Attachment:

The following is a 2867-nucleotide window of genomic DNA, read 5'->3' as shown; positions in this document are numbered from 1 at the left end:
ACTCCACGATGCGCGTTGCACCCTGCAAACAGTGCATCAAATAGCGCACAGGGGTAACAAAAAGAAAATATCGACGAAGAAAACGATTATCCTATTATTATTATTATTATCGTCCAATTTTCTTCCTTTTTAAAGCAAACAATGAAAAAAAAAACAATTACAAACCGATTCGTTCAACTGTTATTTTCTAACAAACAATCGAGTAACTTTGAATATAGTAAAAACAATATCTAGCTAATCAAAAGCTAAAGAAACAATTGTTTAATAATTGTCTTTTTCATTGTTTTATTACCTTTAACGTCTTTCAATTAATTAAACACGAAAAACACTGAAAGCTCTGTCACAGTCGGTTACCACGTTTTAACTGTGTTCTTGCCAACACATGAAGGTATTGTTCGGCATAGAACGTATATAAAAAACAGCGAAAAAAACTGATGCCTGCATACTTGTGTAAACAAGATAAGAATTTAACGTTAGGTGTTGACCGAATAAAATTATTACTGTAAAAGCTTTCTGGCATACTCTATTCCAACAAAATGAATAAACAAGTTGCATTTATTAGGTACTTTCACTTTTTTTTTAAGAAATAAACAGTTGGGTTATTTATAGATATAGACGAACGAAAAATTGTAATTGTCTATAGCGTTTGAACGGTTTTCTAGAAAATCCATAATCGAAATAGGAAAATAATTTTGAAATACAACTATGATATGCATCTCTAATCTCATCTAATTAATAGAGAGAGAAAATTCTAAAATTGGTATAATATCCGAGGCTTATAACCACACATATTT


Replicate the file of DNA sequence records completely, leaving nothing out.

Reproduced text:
The following is a 2867-nucleotide window of genomic DNA, read 5'->3' as shown; positions in this document are numbered from 1 at the left end:
ACTCCACGATGCGCGTTGCACCCTGCAAACAGTGCATCAAATAGCGCACAGGGGTAACAAAAAGAAAATATCGACGAAGAAAACGATTATCCTATTATTATTATTATTATCGTCCAATTTTCTTCCTTTTTAAAGCAAACAATGAAAAAAAAAACAATTACAAACCGATTCGTTCAACTGTTATTTTCTAACAAACAATCGAGTAACTTTGAATATAGTAAAAACAATATCTAGCTAATCAAAAGCTAAAGAAACAATTGTTTAATAATTGTCTTTTTCATTGTTTTATTACCTTTAACGTCTTTCAATTAATTAAACACGAAAAACACTGAAAGCTCTGTCACAGTCGGTTACCACGTTTTAACTGTGTTCTTGCCAACACATGAAGGTATTGTTCGGCATAGAACGTATATAAAAAACAGCGAAAAAAACTGATGCCTGCATACTTGTGTAAACAAGATAAGAATTTAACGTTAGGTGTTGACCGAATAAAATTATTACTGTAAAAGCTTTCTGGCATACTCTATTCCAACAAAATGAATAAACAAGTTGCATTTATTAGGTACTTTCACTTTTTTTTTAAGAAATAAACAGTTGGGTTATTTATAGATATAGACGAACGAAAAATTGTAATTGTCTATAGCGTTTGAACGGTTTTCTAGAAAATCCATAATCGAAATAGGAAAATAATTTTGAAATACAACTATGATATGCATCTCTAATCTCATCTAATTAATAGAGAGAGAAAATTCTAAAATTGGTATAATATCCGAGGCTTATAACCACACATATTT